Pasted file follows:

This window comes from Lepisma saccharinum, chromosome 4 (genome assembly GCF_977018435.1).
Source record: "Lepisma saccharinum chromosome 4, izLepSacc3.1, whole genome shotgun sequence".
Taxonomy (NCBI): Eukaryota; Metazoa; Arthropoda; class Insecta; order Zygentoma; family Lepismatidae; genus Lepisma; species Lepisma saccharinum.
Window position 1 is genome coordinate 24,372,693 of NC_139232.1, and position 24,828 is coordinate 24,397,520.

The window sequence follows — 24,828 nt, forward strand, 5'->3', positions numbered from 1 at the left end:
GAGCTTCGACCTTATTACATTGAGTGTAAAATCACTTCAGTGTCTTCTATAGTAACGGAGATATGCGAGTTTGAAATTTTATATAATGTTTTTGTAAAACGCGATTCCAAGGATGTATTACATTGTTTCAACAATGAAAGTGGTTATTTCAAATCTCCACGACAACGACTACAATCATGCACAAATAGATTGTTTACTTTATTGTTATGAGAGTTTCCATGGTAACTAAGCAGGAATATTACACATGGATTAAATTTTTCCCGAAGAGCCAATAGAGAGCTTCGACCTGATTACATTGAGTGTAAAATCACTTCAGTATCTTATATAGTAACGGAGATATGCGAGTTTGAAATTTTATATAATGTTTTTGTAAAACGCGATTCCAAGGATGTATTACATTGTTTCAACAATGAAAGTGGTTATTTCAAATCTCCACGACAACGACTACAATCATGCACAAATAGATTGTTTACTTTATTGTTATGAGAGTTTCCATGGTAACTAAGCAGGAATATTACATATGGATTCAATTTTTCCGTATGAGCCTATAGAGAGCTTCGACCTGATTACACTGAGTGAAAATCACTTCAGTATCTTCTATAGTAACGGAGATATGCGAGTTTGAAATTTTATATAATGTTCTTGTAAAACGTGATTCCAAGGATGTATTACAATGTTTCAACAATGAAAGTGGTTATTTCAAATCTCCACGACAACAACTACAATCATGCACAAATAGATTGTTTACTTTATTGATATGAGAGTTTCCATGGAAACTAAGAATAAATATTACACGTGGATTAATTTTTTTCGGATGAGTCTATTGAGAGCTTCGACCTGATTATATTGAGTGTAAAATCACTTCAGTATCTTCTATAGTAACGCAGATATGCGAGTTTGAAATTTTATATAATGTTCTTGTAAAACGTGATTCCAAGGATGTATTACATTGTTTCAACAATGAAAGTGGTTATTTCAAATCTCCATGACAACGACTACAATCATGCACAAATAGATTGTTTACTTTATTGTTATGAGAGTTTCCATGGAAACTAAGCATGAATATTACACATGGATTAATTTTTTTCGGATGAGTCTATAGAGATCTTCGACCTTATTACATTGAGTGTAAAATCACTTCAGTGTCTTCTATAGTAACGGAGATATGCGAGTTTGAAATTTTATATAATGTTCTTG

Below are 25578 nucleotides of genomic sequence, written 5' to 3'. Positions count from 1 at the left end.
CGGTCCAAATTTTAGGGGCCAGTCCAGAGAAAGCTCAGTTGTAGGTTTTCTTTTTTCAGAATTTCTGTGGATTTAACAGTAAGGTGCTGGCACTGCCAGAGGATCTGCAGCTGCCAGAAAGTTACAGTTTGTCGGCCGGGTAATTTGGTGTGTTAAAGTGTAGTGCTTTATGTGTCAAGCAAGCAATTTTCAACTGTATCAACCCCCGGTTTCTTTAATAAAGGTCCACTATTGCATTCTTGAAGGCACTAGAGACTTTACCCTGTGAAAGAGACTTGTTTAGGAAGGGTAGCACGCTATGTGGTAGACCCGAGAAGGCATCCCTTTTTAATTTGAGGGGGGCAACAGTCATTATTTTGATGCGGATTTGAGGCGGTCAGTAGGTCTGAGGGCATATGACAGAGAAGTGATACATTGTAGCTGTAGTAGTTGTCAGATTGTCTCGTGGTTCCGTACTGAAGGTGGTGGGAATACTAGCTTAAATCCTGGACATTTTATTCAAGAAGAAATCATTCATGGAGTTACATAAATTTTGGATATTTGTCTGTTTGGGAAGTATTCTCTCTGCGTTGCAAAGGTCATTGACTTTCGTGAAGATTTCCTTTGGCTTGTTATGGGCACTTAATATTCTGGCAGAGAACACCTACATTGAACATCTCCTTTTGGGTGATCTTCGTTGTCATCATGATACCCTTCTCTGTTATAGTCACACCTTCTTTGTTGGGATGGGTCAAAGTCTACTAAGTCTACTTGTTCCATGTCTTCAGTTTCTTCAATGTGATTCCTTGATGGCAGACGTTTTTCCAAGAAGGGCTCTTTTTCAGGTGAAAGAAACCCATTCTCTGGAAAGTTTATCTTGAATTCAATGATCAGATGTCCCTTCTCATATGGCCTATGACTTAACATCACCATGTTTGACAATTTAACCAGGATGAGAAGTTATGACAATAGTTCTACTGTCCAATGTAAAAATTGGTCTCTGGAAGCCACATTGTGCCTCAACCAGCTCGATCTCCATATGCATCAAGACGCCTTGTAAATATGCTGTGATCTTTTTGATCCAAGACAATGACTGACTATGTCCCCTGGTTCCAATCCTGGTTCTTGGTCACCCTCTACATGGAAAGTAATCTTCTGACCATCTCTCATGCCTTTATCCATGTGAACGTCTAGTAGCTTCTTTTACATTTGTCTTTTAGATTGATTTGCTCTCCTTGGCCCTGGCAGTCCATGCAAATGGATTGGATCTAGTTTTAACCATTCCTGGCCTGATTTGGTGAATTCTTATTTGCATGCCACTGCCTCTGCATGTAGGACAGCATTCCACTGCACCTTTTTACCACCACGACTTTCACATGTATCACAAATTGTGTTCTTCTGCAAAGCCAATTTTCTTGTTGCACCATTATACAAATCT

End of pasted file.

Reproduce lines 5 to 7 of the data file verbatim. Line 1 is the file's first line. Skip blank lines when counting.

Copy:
The window sequence follows — 24,828 nt, forward strand, 5'->3', positions numbered from 1 at the left end:
GAGCTTCGACCTTATTACATTGAGTGTAAAATCACTTCAGTGTCTTCTATAGTAACGGAGATATGCGAGTTTGAAATTTTATATAATGTTTTTGTAAAACGCGATTCCAAGGATGTATTACATTGTTTCAACAATGAAAGTGGTTATTTCAAATCTCCACGACAACGACTACAATCATGCACAAATAGATTGTTTACTTTATTGTTATGAGAGTTTCCATGGTAACTAAGCAGGAATATTACACATGGATTAAATTTTTCCCGAAGAGCCAATAGAGAGCTTCGACCTGATTACATTGAGTGTAAAATCACTTCAGTATCTTATATAGTAACGGAGATATGCGAGTTTGAAATTTTATATAATGTTTTTGTAAAACGCGATTCCAAGGATGTATTACATTGTTTCAACAATGAAAGTGGTTATTTCAAATCTCCACGACAACGACTACAATCATGCACAAATAGATTGTTTACTTTATTGTTATGAGAGTTTCCATGGTAACTAAGCAGGAATATTACATATGGATTCAATTTTTCCGTATGAGCCTATAGAGAGCTTCGACCTGATTACACTGAGTGAAAATCACTTCAGTATCTTCTATAGTAACGGAGATATGCGAGTTTGAAATTTTATATAATGTTCTTGTAAAACGTGATTCCAAGGATGTATTACAATGTTTCAACAATGAAAGTGGTTATTTCAAATCTCCACGACAACAACTACAATCATGCACAAATAGATTGTTTACTTTATTGATATGAGAGTTTCCATGGAAACTAAGAATAAATATTACACGTGGATTAATTTTTTTCGGATGAGTCTATTGAGAGCTTCGACCTGATTATATTGAGTGTAAAATCACTTCAGTATCTTCTATAGTAACGCAGATATGCGAGTTTGAAATTTTATATAATGTTCTTGTAAAACGTGATTCCAAGGATGTATTACATTGTTTCAACAATGAAAGTGGTTATTTCAAATCTCCATGACAACGACTACAATCATGCACAAATAGATTGTTTACTTTATTGTTATGAGAGTTTCCATGGAAACTAAGCATGAATATTACACATGGATTAATTTTTTTCGGATGAGTCTATAGAGATCTTCGACCTTATTACATTGAGTGTAAAATCACTTCAGTGTCTTCTATAGTAACGGAGATATGCGAGTTTGAAATTTTATATAATGTTCTTG

Below are 25578 nucleotides of genomic sequence, written 5' to 3'. Positions count from 1 at the left end.